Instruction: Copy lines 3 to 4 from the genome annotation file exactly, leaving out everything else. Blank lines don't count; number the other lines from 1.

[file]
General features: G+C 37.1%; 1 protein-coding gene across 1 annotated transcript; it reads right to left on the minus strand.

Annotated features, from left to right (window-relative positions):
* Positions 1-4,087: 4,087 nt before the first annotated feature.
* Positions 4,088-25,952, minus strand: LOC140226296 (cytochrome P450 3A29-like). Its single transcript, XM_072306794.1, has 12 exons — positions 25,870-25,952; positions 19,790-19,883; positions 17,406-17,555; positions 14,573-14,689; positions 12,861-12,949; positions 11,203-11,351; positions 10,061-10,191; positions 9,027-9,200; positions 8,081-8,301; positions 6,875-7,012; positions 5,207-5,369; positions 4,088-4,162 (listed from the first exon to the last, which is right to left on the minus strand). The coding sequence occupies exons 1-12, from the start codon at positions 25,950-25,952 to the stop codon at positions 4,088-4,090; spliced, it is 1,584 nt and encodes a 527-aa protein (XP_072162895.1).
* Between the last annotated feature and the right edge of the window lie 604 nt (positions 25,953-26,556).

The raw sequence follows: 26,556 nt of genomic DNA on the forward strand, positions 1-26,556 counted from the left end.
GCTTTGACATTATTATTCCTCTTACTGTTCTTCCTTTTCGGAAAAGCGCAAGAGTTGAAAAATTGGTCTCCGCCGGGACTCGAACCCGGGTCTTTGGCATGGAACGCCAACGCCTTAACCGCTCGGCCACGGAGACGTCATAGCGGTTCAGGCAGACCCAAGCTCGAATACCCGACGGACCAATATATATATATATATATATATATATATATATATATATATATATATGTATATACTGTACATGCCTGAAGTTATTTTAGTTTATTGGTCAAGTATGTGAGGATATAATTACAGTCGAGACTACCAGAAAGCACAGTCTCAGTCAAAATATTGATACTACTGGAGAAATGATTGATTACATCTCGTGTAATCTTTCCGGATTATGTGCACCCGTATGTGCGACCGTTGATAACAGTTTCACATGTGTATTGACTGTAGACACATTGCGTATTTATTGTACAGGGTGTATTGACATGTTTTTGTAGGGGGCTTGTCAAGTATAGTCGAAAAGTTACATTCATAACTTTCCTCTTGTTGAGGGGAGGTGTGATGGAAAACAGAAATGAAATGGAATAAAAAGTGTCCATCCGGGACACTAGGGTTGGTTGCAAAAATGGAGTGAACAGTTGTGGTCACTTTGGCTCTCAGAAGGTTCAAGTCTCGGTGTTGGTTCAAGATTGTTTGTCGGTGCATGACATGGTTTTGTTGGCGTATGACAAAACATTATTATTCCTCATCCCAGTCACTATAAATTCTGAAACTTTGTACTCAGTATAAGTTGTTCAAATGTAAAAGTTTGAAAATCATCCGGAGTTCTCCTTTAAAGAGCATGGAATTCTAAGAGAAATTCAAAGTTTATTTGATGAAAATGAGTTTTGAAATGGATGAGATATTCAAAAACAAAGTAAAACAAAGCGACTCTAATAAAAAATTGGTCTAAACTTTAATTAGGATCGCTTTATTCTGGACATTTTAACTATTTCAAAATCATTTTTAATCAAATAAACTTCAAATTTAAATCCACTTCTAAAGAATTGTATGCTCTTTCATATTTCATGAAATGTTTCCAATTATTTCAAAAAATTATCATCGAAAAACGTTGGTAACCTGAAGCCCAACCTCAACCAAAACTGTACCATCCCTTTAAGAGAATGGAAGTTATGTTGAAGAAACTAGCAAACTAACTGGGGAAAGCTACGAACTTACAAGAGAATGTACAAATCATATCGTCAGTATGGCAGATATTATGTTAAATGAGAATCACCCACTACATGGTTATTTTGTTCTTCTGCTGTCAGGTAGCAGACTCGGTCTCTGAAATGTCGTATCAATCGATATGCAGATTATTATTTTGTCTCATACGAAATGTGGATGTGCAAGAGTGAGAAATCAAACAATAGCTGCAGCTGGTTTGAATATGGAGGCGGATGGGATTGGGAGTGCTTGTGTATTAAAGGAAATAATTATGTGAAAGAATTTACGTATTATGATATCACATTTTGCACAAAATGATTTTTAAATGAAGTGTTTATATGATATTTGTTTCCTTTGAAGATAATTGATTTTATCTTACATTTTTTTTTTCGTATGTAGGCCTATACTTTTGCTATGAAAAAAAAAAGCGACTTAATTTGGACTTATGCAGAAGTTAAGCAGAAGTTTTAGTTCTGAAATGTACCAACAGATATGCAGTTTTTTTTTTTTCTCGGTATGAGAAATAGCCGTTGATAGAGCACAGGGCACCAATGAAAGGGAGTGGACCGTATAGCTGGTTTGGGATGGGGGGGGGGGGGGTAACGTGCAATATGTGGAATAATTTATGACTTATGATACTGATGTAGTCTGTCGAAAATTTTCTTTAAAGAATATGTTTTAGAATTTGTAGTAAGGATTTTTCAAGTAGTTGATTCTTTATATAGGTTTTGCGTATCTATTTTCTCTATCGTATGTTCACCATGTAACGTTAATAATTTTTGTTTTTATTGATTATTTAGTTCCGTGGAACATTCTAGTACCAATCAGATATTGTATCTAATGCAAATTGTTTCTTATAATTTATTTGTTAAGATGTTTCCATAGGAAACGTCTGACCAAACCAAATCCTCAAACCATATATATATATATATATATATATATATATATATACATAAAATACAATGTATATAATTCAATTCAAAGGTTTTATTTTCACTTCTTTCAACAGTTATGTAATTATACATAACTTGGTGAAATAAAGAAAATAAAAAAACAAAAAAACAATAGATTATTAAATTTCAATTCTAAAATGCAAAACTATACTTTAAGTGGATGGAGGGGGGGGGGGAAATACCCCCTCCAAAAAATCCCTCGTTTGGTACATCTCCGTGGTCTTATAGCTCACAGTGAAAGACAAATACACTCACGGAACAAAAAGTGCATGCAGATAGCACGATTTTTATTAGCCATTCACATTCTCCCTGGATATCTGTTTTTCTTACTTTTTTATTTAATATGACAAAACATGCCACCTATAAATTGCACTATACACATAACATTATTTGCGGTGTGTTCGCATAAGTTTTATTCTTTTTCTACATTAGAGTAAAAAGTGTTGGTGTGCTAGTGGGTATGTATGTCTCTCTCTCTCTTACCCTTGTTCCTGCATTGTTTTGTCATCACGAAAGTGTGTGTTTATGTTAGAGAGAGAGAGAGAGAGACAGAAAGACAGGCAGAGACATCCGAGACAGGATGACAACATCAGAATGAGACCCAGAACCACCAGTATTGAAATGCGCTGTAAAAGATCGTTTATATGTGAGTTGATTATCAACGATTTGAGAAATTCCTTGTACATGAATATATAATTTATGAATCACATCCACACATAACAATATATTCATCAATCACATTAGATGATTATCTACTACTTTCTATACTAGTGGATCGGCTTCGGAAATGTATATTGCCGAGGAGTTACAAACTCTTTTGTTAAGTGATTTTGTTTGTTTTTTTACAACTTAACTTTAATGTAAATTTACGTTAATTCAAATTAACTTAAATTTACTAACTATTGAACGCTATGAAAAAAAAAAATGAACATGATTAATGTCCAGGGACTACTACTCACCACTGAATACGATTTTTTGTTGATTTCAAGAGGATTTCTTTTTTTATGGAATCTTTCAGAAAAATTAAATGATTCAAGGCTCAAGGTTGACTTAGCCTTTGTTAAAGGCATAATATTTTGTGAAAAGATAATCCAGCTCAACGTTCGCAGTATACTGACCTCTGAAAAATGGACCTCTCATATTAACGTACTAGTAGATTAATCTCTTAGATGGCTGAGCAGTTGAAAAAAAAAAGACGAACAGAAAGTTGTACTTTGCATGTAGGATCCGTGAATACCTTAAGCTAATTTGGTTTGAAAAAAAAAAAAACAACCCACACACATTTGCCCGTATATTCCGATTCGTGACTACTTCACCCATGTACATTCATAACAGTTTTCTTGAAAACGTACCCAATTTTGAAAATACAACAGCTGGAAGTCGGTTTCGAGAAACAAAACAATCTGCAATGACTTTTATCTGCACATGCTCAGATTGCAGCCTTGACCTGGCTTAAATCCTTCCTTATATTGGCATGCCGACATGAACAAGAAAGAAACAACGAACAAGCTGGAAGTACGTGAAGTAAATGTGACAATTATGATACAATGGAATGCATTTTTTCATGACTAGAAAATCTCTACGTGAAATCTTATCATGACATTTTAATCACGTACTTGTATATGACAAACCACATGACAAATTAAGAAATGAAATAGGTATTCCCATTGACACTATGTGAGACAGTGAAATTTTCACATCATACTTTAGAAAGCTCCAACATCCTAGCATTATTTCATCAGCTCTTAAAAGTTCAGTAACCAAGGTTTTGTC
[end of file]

* Positions 1-4,087: 4,087 nt before the first annotated feature.
* Positions 4,088-25,952, minus strand: LOC140226296 (cytochrome P450 3A29-like). Its single transcript, XM_072306794.1, has 12 exons — positions 25,870-25,952; positions 19,790-19,883; positions 17,406-17,555; positions 14,573-14,689; positions 12,861-12,949; positions 11,203-11,351; positions 10,061-10,191; positions 9,027-9,200; positions 8,081-8,301; positions 6,875-7,012; positions 5,207-5,369; positions 4,088-4,162 (listed from the first exon to the last, which is right to left on the minus strand). The coding sequence occupies exons 1-12, from the start codon at positions 25,950-25,952 to the stop codon at positions 4,088-4,090; spliced, it is 1,584 nt and encodes a 527-aa protein (XP_072162895.1).